Fire Damages Moscow Synagogue
Dec. 30, 1993
MOSCOW (AP) _ Fire badly damaged a Moscow synagogue this morning, alarming a Jewish community already on edge over the electoral triumph of extremist Vladimir Zhirinovsky.
''We hope it is not arson,'' said Rabbi Berel Lazar. ''But there is a chance.''
Fire investigator Yevgeny Pevzner said it was too soon to tell what caused the fire at the Maryina Roshcha Synagogue, one of only three synagogues in Moscow.
Firefighters battled the pre-dawn blaze at the two-story, wooden synagogue for four hours.
''When I got there, I saw fire gushing out from all sides,'' the rabbi said. ''I couldn't believe it. I thought it was a nightmare and that I would wake up.''
The poverty and general disorder that have followed the 1991 Soviet collapse have been accompanied by a rise in overt anti-Semitism.
Anti-Semitic slogans and posters have become a common at hard-line demonstrations. Vandals have attacked Moscow's main synagogue several times this year, Jewish graves in St. Petersburg have been desecrated and the newspaper Pravda has accused Jews of ritual murder.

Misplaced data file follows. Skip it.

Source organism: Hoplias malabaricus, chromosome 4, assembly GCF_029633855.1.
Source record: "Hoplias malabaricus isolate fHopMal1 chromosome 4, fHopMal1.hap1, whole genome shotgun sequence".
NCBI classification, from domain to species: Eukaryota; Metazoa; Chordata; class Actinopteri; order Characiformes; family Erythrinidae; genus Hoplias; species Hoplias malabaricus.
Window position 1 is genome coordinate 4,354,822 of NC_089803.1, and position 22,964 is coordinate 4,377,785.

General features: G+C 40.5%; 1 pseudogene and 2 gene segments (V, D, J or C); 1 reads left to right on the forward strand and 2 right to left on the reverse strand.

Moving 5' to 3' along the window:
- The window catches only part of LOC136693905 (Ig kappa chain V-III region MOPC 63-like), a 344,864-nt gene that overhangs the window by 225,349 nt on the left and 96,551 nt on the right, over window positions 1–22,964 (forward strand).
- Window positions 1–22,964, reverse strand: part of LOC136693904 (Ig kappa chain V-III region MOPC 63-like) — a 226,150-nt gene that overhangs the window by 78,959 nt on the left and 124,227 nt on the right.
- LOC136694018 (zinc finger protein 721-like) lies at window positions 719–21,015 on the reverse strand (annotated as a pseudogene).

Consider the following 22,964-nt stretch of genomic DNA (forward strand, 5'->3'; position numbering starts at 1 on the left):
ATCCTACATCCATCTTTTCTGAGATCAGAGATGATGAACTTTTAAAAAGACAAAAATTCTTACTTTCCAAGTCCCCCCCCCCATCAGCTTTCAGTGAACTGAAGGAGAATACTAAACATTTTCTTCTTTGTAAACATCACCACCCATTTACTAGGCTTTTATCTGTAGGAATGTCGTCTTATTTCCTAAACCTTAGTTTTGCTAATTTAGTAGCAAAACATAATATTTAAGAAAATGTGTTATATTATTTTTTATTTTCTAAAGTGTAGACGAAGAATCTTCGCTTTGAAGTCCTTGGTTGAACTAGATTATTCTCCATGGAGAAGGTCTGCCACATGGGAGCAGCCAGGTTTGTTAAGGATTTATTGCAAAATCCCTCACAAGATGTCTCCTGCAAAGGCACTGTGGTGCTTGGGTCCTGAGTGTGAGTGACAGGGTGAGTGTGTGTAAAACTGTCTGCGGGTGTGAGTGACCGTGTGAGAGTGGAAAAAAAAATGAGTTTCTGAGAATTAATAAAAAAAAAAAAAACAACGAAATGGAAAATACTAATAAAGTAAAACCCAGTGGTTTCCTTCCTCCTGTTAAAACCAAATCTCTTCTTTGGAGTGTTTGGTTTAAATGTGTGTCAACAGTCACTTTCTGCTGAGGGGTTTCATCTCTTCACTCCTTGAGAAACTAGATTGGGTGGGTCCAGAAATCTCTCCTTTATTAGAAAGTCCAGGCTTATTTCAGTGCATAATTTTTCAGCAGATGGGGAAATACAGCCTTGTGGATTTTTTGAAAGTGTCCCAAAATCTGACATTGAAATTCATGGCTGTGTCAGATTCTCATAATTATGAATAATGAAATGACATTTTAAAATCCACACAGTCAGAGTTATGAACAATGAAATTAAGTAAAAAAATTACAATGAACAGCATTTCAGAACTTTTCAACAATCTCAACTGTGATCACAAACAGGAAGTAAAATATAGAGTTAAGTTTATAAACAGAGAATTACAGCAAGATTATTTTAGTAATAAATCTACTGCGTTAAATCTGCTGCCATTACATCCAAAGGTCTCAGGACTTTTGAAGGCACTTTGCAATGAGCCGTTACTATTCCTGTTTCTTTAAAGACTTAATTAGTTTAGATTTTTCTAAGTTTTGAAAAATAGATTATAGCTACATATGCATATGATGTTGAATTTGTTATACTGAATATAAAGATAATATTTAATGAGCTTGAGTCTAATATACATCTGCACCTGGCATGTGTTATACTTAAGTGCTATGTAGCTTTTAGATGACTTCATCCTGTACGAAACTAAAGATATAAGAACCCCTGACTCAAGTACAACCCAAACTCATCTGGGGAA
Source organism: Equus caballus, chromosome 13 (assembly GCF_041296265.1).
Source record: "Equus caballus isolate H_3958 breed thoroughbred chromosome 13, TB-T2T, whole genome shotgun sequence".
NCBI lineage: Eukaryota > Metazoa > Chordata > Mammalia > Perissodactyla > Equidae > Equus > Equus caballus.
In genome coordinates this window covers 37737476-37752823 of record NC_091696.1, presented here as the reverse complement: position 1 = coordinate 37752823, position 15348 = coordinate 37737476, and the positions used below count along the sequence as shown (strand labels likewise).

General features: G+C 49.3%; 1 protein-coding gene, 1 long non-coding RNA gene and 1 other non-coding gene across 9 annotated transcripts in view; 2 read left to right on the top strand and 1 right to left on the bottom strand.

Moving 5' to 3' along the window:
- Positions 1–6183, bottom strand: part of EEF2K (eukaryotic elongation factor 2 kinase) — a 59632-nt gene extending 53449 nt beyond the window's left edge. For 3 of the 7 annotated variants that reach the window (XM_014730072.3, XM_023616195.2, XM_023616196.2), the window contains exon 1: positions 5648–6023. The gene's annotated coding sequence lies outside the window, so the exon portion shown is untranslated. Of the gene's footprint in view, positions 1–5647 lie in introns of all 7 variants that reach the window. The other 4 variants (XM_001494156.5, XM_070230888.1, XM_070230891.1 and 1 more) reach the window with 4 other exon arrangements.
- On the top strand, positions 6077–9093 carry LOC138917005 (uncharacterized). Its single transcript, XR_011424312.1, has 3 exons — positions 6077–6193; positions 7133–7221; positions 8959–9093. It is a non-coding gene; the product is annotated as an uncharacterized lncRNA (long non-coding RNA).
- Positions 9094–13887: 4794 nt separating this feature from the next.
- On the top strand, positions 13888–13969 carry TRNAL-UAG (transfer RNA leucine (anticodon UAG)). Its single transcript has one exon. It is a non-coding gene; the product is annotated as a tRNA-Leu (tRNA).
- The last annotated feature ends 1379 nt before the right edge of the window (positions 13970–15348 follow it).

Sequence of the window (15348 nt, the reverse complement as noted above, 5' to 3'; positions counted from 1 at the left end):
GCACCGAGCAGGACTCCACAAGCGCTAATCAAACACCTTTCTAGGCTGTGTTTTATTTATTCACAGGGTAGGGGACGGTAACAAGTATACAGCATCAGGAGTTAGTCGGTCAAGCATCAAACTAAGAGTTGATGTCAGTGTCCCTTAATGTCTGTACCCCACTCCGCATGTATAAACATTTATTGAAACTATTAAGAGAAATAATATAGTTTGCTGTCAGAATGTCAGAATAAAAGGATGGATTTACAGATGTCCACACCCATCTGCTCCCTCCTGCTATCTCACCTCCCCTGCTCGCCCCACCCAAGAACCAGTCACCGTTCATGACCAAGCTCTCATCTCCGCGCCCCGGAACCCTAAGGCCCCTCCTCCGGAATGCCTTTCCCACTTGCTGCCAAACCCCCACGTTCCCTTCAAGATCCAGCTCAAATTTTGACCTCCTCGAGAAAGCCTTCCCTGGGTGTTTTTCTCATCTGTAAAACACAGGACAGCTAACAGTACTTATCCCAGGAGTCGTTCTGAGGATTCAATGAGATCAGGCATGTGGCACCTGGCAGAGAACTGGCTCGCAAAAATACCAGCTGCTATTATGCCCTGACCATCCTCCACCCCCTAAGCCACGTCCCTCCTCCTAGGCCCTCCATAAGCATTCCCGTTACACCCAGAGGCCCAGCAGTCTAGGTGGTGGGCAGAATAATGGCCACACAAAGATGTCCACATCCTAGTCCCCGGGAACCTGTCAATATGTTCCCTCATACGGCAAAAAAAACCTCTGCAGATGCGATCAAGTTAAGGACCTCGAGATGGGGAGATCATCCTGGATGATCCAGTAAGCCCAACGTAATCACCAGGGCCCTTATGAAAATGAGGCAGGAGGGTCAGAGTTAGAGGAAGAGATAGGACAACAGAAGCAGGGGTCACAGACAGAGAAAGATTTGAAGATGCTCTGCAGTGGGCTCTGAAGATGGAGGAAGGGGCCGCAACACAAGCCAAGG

The rabbi said the synagogue has not been the target of previous attacks and had not received any threats.
For many observers, Zhirinovsky is one of the most striking examples of this dark, new mood.
Among other things, Zhirinovsky advocates allowing only blue-eyed, fair- haired Russians to be television newscasters. Zhirinovsky has also said Jews are to blame for anti-Semitism.
Zhirinovsky was kicked out of Bulgaria Wednesday, abruptly ending a foreign tour that featured visits with a German neo-Nazi and an Austrian industrialist who denies the Nazis used gas chambers to kill Jews during World War II.
There is little official discrimination against Russia's 2.5 million Jews. Since the Soviet collapse, they have reopened synagogues, schools, camps and even a kosher restaurant in Moscow. In addition, most legal obstacles to emigration have been removed.
The Maryina Roshcha Synagogue was built 10 years after the 1917 revolution and was, for many years, one of only two functioning synagogues in Moscow, the rabbi said.